The new edition of the book contains no biographical information about Bamberger. But a quick check of the JPS Web site discloses that he was a graduate of Johns Hopkins University and earned his Doctorate of Divinity from the Hebrew Union College in 1929. He occupied pulpits in Lafayette, Indiana; Albany, New York; and New York City; and served as president of the Synagogue Council of America in 1950 and 1951.
As Bamberger notes, his book traces the evolution of a mythological idea — "the belief in angels, and in sinful angels at that" — and this notion's effect upon individuals and literature throughout the centuries. Prometheus and Faust are but two of the characters that took flight through a creative reworking of the rebel angel idea.
But Bamberger argues in the early pages of his work that the myth's effect on history is far more pervasive, since it is much more than simply a fantastic tale that's been utilized by poets and playwrights. "[A]s we trace its development, we shall find ourselves standing at some critical points in the history of the human spirit. Most of those who have previously investigated this subject have dealt chiefly with its folkloristic aspect. The present study is more properly theological … . Following the fortunes of the belief in fallen angels, we shall gain a deeper insight into the character of Judaism and the character of Christianity, and into their divergences. Before we finish, we shall have to confront contemporary issues of major importance."
Pagans Had an Explanation
According to the author, human beings always had to contend with "physical and moral evil, with wickedness and pain." But the existence of evil did not present a theoretical problem to the primitive mind. Everyone knew there were kind gods and equally cruel ones; it was the latter that caused all human woes. "The purpose of religion," writes Bamberger, "was to conciliate (and strengthen) the powers of good and to placate or defeat the spirit of evil. … The general division of the supernatural beings into kind and cruel powers was familiar to all the pagan peoples."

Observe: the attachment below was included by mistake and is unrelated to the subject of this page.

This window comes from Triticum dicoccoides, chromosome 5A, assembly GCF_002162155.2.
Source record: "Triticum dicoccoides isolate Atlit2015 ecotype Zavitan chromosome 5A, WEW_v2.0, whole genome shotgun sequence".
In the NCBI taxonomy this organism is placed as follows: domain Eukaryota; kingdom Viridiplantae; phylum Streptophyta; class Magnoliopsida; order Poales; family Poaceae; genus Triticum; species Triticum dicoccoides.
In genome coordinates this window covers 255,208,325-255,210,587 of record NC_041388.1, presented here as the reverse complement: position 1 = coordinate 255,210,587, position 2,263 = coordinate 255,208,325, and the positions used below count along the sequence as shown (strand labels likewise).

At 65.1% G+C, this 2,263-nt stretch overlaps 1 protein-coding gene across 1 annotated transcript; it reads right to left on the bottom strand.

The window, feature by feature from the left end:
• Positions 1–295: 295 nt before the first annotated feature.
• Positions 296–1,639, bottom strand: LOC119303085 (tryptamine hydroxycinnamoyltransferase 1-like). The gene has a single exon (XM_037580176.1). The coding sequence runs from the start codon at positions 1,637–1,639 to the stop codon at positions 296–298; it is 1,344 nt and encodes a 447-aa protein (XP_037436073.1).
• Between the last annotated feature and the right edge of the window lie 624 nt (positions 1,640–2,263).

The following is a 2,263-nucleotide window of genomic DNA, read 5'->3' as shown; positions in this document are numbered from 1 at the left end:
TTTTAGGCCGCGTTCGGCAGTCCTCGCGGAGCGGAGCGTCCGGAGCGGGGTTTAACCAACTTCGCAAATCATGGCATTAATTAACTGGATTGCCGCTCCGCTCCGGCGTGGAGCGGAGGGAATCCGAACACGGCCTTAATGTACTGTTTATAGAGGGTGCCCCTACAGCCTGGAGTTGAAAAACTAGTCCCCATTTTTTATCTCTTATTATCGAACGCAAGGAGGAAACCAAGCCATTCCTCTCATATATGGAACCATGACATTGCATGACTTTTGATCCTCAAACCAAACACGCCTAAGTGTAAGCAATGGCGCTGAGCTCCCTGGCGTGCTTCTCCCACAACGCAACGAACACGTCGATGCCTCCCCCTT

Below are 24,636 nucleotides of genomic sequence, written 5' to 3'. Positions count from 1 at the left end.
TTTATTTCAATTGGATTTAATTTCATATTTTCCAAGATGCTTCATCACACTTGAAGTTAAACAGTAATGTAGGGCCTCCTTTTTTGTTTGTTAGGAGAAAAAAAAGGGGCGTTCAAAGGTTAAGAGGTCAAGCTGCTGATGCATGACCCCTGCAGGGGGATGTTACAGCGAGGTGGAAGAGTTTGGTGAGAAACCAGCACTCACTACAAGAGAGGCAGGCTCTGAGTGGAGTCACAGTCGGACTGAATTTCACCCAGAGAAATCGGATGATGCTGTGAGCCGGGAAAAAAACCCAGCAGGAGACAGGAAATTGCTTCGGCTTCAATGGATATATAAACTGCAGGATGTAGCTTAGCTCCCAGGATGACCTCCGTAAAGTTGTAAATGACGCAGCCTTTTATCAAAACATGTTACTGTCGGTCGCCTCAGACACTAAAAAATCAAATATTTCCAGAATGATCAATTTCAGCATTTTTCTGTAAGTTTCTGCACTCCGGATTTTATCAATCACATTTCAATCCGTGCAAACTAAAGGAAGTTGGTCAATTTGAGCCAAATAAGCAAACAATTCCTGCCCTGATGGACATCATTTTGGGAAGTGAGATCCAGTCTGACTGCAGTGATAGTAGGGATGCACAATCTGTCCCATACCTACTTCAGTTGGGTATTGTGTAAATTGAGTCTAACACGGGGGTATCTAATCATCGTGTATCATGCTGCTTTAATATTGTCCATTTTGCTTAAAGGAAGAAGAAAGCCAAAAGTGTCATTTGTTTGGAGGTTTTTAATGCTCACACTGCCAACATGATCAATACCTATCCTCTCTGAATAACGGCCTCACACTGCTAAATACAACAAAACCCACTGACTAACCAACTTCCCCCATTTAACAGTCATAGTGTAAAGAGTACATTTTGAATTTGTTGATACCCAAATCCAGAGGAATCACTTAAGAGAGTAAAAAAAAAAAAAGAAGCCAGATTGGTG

The religion of Israel, however, made it clear that the entire world was the creation and domain of a single God, who is all good. No doubt this was a liberating and sublime idea, states Bamberger, but it also posed a number of new problems. "If God is unique, and if He is perfectly good, how are we to account for the evil in the world? This question still gnaws at our hearts, and was soon perceived by Israel's more profound spirits.
"Originally, this difficulty was put thus: Why do the righteous suffer and the wicked prosper? The prophet Jeremiah raised the question in these terms, and his perplexity is echoed in many of the Psalms. The Book of Job states the problem with unequalled power and passion, and attempts a noble and dignified solution. But the answer which Judaism later adopted, and even made official, was that all apparent inequities we encounter in this life are adjusted by reward and punishment in the life beyond the grave."